I Started Drinking Coffee And Now I Can’t Stop Closing


When I entered the workforce, I did what most white collar adults do and started drinking coffee. It served as nice little kickstart to my day. I’d get to the office, throw a K-Cup in the Keurig, settle in, and let the caffeine do its thing. I was too poor for any fancy shmancy gourmet coffee shops or any of that jazz, but K-Cups were all I needed. Those were simple times.

Unfortunately, I have been known to live life to the fullest. I suck the juice out of every moment. I can’t help myself. I’m an “all or nothing” moron. I don’t dip my toes in the water — I do a butt-naked cannonball. Within six months as a coffee-drinker, I was guzzling down somewhere around ten cups a day. According to medical professionals, that’s an unhealthy amount. It got to the point where I was becoming increasingly jittery and having trouble sleeping. I was a strung out mess. What can I say? I got lost chasing that initial caffeine high. It happens to the best of us. #LostInTheHotSauce

Alas, I had no choice but to walk away from the coffee game. A promising career cut short by fate. An ambitious young talent gone too soon. I am basically the Len Bias of coffee.


Five years passed, but then, on Christmas Day of 2016, something special happened. My wife offered me a sip of her latte, and I accepted. I hit that latte long and hard. Suddenly, the memories of being a productive, stimulated, wide-eyed member of society struck me like a bolt of lightning. I felt alive for the first time in years. Like Jordan in the 4-5, I was back.

I’ve had a cup of coffee first thing every morning since, and life has never been better. The fact that, for years, I was operating as a human being at a semi-productive level before 10:00 am without hitting the hot sauce is amazing to me. Someone should give me a fucking medal. And since I re-entered the ranks of white collar coffee drinkers after such a long hiatus, it’s like a whole new world to me. I’m learning all about different kinds of coffee, trying out fancy new coffee shops, talking to other coffee-drinkers about coffee and living the life of a regular coffee snob. It is truly glorious.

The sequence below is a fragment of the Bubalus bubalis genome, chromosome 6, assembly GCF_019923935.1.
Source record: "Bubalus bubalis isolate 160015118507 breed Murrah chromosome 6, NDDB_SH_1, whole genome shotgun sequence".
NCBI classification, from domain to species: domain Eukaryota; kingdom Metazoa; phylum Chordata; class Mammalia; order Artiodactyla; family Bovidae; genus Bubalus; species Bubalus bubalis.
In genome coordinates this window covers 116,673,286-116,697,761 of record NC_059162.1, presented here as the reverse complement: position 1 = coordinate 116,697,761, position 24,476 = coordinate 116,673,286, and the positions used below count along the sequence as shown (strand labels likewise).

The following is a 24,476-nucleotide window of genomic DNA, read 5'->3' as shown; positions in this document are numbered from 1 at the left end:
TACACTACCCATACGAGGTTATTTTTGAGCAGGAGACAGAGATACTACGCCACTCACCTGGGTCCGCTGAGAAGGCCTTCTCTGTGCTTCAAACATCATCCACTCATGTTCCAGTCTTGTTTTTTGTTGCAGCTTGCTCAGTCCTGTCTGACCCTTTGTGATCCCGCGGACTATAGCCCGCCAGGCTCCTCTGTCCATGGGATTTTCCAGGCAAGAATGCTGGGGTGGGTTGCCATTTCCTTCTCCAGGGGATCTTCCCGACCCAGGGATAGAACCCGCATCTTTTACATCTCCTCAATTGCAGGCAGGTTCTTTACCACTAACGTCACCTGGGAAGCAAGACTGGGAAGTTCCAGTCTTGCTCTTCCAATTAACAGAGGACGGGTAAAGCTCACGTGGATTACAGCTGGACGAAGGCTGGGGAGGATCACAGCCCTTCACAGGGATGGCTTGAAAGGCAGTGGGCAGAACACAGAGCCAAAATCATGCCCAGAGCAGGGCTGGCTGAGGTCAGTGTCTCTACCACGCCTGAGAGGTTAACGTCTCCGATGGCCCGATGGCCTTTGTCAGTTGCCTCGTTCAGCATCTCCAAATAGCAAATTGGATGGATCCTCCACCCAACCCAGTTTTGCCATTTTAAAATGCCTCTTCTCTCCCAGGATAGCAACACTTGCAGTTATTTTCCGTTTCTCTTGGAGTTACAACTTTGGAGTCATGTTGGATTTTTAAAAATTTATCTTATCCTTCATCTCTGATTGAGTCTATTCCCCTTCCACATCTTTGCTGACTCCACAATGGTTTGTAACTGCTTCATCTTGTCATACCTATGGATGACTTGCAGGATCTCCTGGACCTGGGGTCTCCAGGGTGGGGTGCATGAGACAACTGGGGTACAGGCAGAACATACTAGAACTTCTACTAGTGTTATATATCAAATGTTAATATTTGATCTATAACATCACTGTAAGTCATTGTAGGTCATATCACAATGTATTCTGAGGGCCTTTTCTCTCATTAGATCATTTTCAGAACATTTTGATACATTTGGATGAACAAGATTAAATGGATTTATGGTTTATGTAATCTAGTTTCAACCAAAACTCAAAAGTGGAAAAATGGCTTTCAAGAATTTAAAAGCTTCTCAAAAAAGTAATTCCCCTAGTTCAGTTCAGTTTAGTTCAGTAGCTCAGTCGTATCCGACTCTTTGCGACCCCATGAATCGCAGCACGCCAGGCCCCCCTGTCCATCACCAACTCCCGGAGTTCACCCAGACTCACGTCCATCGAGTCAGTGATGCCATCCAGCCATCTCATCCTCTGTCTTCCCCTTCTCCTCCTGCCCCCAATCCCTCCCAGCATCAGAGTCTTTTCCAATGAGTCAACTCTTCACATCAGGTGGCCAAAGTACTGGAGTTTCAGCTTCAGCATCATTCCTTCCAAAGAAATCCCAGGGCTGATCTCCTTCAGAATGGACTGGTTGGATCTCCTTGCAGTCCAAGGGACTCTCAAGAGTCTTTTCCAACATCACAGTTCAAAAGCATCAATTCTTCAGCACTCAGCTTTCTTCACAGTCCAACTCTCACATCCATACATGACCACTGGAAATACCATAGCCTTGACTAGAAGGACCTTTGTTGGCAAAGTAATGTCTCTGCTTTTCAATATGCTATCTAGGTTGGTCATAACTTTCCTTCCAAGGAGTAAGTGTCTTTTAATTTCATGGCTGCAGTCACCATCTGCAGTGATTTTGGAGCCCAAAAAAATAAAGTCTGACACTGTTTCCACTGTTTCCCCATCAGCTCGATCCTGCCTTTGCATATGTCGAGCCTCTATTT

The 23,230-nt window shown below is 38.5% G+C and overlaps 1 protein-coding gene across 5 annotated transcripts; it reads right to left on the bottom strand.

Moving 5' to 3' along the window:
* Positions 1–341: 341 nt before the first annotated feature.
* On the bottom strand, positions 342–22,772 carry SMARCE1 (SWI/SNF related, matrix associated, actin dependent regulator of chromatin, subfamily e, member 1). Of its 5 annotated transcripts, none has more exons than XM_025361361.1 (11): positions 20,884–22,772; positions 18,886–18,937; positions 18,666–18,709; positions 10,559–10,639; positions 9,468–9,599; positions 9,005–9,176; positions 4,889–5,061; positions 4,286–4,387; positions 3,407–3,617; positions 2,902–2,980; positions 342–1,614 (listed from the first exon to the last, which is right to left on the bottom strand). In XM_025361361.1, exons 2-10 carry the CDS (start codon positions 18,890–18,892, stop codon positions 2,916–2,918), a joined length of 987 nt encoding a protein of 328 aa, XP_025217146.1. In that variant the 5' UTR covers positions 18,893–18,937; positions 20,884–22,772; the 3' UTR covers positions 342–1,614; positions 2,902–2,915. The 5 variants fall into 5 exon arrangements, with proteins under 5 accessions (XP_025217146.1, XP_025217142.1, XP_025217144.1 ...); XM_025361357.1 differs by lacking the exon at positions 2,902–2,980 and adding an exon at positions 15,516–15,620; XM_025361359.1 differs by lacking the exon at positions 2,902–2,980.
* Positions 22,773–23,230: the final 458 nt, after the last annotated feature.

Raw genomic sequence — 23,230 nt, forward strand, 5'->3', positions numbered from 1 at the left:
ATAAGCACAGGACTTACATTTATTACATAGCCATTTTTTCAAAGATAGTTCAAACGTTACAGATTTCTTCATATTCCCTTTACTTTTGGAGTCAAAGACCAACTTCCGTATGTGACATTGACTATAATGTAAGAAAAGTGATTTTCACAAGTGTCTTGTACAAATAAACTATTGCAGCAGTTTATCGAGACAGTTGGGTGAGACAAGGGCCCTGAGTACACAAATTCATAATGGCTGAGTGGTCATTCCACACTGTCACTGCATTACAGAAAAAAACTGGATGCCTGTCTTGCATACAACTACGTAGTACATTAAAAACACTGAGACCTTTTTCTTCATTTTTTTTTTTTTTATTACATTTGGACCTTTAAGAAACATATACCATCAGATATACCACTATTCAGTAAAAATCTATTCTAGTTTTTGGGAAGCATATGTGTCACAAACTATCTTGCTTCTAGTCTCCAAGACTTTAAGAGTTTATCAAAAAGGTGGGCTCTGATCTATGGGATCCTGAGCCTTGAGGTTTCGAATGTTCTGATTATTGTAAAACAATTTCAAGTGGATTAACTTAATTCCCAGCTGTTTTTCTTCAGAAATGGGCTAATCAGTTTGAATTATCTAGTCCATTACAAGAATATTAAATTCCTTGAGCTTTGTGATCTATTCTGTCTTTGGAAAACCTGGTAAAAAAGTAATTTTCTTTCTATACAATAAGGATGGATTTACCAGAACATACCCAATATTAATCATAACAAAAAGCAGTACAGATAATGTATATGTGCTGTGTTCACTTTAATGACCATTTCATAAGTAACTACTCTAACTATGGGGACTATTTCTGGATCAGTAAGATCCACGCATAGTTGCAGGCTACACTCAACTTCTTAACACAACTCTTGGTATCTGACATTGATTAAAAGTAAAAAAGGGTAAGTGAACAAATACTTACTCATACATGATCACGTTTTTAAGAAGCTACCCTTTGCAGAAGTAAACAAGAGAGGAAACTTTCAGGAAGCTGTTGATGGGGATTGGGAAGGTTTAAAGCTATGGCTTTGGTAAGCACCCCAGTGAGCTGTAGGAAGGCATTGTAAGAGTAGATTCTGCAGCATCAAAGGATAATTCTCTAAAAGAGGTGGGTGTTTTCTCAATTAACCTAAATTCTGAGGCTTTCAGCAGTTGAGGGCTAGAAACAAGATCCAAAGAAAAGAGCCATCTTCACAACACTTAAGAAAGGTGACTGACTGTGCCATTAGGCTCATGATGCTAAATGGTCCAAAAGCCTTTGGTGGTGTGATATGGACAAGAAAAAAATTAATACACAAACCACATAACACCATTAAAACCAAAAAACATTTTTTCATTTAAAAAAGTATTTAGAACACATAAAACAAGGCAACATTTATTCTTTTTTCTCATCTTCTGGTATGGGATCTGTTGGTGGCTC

There’s just one problem. Now that I’m back off the wagon, I can’t stop closing.

Closing is a good thing, but too much of a good thing can be bad. There are only so many deals that one man can make. A man needs rest. They say coffee is for closers, and that you should always be closing, but if you’re always closing, how do you make time for the next cup of coffee? My worry is that one day I’ll snap out of it and be cruising down the road in a ’94 convertible Miata with the top down and my Bluetooth in my ear, just closing deals, lost on the highway of life.

Every day I have to remind myself that moderation is key. “Don’t ruin this for yourself, you buffoon,” I say staring into the mirror. I can’t take this coffee for granted. I have to use my coffee powers for good, not evil. With great coffee comes great responsibility.


These thoughts would be exhausting if I was capable of being exhausted, but I’m not, because magical coffee is flowing through my veins, keeping me sharp as Valyrian steel. So I push on, closing as much as I can, reminding myself that Emperor Trump has been doing the best deals for decades and yet still found the stamina to close on the highest office in the land. I have absolutely no idea what I’m talking about anymore, so now I will close this column.

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Ross Bolen

Ross Bolen is a New York Times Bestselling author, co-host of the Oysters, Clams & Cockles: Game of Thrones podcast, co-host of the Back Door Cover sports podcast, 2017 Masters attendee, bigger and more loyal Rockets, Astros and Texans fan than you, cheese enchilada aficionado, and nap god.

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